Success Scale and Stat Change

Posted in News, and Process
Tagged: balancing, rolls, stats, success

Wednesday, October 17, 2018

My whole idea for the D6 being the only die in the system stems from the concept of making GUTS+ as simple to play as possible, so I’ve been unhappy with the Success Scale for Check rolls for a while for a number of reasons:

  1. The more dice you roll, the more math you need to do in your head to understand where your roll lands on the scale
  2. The more dice you roll, the lower your probability of getting a Positive Success roll gets
  3. The way stat distribution works forces you into these problems much faster than they should
  4. The “1 die per 3 stat points” concept leaves 1–2 dangling stat points that don’t really affect anything

As I tried to think of a way to address these problems, I realized that the answer lies in the fact that the D6 is the only type of die you roll. Instead of scaling the Success Scale with the number of dice you roll, the success scale should remain the same, meaning that each additional die you roll contributes to the overall success outcome. For example, if you roll 3D6 for one of your stats and the results are 4, 6, and 1, the roll equates to 1 Full Success, 1 Positive Impact, and 1 Negative Impact. The GM can then puzzle out an outcome in their head much faster, i.e. “Well, the Positive and Nevative impacts cancel out, leaving a Full Success, so you succeed!”. Or if you roll 4D6 and end up with 3, 4, 4, and 2, then the result should clearly be a success because more successful dice were rolled than failures.

Ultimately this is just a different way of thinking about the same system, but I think it simplifies the process a lot and should help the GM keep the game going at a comfortable pace without having to stop and do arithmetic.

While I think this change is good for Check rolls, I still think that the Contest roll works perfectly fine as it is. To make things a bit simpler, however, I will be updating the rules for Contest rolls to suggest matching up the dice to show which dice values surpass what dice to remove some of the work, if you are less inclined to do quick arithmetic in your head. (I know I’d personally prefer this method to trusting my brain to do the math right!)

So where does this leave double rolls? I think the best way to handle these bonus rolls is to allow the player to use the value to modify any of their dice for that roll. For example, if you roll 2D6 and get 1, 1, but your bonus roll from getting a double is 6, you can distribute that 6 between the 2 dice, raising the roll to 4, 4 to ensure a full success! Sure, it’s a little bit of math, but I think this is the option that feels the best in the moment.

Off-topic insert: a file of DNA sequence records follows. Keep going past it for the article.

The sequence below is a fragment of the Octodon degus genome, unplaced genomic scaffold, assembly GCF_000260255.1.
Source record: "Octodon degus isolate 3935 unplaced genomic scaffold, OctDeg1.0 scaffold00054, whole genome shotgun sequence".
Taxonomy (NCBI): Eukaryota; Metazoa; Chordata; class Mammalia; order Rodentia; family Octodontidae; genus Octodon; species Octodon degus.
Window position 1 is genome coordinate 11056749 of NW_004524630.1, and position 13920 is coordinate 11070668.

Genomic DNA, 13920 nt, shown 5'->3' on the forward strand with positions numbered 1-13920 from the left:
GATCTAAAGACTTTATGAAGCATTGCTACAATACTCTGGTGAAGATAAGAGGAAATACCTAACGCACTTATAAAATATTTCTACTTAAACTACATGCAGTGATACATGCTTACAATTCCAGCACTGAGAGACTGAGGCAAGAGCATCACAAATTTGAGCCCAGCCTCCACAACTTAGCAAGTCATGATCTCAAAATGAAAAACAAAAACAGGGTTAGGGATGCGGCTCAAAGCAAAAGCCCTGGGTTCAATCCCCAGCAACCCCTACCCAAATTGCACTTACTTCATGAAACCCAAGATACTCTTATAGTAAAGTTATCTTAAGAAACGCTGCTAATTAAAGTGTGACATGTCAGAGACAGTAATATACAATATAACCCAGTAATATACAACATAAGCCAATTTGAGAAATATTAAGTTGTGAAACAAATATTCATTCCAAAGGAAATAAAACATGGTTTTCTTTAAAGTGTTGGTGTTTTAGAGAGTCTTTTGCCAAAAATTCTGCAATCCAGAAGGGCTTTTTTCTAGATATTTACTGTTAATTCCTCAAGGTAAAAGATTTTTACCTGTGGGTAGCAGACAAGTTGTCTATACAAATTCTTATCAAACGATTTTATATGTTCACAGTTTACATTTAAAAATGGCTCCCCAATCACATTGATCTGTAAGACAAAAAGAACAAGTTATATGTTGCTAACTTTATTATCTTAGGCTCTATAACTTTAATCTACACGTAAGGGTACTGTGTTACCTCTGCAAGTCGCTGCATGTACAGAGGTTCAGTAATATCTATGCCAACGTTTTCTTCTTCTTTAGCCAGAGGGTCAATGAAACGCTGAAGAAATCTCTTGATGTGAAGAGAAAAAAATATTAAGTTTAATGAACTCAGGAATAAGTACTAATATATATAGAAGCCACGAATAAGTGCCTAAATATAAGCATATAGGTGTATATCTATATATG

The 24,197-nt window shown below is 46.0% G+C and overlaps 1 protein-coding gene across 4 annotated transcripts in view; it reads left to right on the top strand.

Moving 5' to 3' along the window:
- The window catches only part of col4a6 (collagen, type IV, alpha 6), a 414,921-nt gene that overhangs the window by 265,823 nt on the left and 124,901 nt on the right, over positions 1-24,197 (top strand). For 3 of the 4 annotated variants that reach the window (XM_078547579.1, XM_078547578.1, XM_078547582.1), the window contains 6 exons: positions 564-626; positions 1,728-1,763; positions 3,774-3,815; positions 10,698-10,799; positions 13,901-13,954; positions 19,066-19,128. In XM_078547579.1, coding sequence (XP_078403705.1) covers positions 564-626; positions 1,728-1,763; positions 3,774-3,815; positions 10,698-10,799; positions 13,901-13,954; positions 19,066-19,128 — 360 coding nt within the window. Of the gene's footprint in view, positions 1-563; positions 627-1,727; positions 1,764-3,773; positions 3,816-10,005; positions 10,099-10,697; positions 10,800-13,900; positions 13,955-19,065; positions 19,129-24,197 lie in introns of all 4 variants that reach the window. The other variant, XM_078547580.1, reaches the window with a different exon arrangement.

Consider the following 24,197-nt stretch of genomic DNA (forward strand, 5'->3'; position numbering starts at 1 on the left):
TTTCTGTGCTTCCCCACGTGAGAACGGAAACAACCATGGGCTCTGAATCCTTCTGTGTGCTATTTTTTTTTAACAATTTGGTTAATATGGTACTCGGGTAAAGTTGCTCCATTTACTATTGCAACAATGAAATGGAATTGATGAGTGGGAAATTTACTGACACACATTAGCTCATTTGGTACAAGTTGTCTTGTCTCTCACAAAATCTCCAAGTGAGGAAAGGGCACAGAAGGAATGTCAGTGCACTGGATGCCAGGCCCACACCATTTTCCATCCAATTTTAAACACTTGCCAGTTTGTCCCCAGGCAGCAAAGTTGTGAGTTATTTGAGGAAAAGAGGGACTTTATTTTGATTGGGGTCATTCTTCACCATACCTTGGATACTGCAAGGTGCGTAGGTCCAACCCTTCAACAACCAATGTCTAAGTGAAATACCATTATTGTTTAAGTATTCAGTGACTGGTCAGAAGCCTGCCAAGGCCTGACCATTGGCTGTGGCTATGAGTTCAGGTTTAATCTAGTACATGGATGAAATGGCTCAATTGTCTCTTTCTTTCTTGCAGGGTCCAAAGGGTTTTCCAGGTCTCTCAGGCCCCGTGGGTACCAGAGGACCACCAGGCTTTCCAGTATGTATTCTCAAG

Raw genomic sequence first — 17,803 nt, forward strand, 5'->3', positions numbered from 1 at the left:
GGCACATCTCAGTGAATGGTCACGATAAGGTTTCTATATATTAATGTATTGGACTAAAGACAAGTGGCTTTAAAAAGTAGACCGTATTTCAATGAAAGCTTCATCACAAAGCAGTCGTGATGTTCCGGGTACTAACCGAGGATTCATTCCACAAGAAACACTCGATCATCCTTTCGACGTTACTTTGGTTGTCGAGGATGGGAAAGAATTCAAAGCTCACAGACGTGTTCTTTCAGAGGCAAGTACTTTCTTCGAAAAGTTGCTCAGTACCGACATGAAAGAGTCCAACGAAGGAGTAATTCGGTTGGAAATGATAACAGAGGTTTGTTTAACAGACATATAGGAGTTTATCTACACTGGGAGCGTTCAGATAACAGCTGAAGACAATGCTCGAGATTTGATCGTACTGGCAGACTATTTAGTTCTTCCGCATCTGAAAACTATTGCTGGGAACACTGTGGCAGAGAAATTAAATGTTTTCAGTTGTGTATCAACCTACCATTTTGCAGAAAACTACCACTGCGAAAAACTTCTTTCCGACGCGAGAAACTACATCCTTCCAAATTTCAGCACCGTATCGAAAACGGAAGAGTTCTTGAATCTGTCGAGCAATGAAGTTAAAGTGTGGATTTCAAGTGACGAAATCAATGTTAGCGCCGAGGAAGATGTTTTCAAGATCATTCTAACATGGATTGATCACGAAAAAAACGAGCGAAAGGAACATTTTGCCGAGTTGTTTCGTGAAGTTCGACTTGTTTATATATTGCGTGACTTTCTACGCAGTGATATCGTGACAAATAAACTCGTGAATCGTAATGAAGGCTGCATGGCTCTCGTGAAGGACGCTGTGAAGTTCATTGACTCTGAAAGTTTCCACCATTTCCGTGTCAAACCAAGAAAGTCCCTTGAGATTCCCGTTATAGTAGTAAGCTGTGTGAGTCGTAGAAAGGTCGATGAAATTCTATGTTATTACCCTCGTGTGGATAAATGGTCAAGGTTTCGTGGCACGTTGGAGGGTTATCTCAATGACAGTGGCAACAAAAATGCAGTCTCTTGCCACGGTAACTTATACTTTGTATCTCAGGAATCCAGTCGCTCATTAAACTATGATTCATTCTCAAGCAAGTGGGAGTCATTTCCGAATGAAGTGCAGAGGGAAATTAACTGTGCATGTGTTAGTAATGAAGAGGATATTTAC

That takes care of problems 1 and 2, but what about 3 and 4? For those, I need to adjust how Stats work again. I feel like I’m constantly trying to balance Stats because they’re so integral to the game, but this time, I think I’m approaching the best option: decrease stats, increase experience requirements. This was a hard decision to make, because I don’t know anyone who doesn’t like playing with huge numbers to feel super powerful when they reach a high level, but with “simplicity” as the goal for GUTS+, I figured it would ultimately make everything a bit easier to grasp.

Enough stalling: Stats now affect the number of dice you roll directly. You roll 1 D6 plus an additional D6 for each Stat Point you have on the given skill. That’s right, if you have 1 Stat Point in a Stat, you roll 2D6. If you have 2, you roll 3D6; 3, 4D6; and so on up the line. This way, there’s no Stat Points dangling meaninglessly between every 3 points you need to add a die—you just get that many extra dice!

With this change, however, comes the need to ensure characters don’t get too strong too fast. To accomplish this slowdown, I’m thinking of 2 changes: 1) increase the number of Experience Points needed and 2) change how Experience Points are awarded. Increasing the number of Experience Points is easy, but for awarding them, I think I’m going to lean into the “learning experience” concept. Currently, Experience Points are awarded for both Positive Impact and failure, but because of the change to Check rolls posited above, there are more chances to roll dice that have a failing value.

So instead of rewarding Experience Points on a fail/success basis alone, I’m going to leverage the fact that there are 2 types of Experience Points like this: every die that rolls a failure for a Check roll awards 1 general Experience Point (i.e. the type that allows you to create a new stat or increase any stat), and every Check roll that results in a failure awards 1 Stat Experience Point to the Stat you are rolling. This combined with the increased Experience Point threshold will make for a nice balance between pacing Stat growth and making failure less discouraging while also preventing success from becoming too powerful. (Note: Experience Points will only be earned from Check rolls, as Contest rolls are a test of what Stats you already have against the Stats of another rather than an attempt to utilize or improve those skills in isolation—also, it’s way easier to get a Stat Experience Point from a Contest roll and impossible to get a general Experience Point in a comparable way).

It’ll take some time before I’m able to update the Player’s Handbook, but that’s where I’m planning on moving it. If you have any thoughts about this change, let me know! If you think there’s a better way to handle these issues than what I’ve come up with, then please also let me know that! I can use all the help I can get. :)

Update: I have applied these changes to the Player’s Handbook, but I am still open to feedback and ideas!


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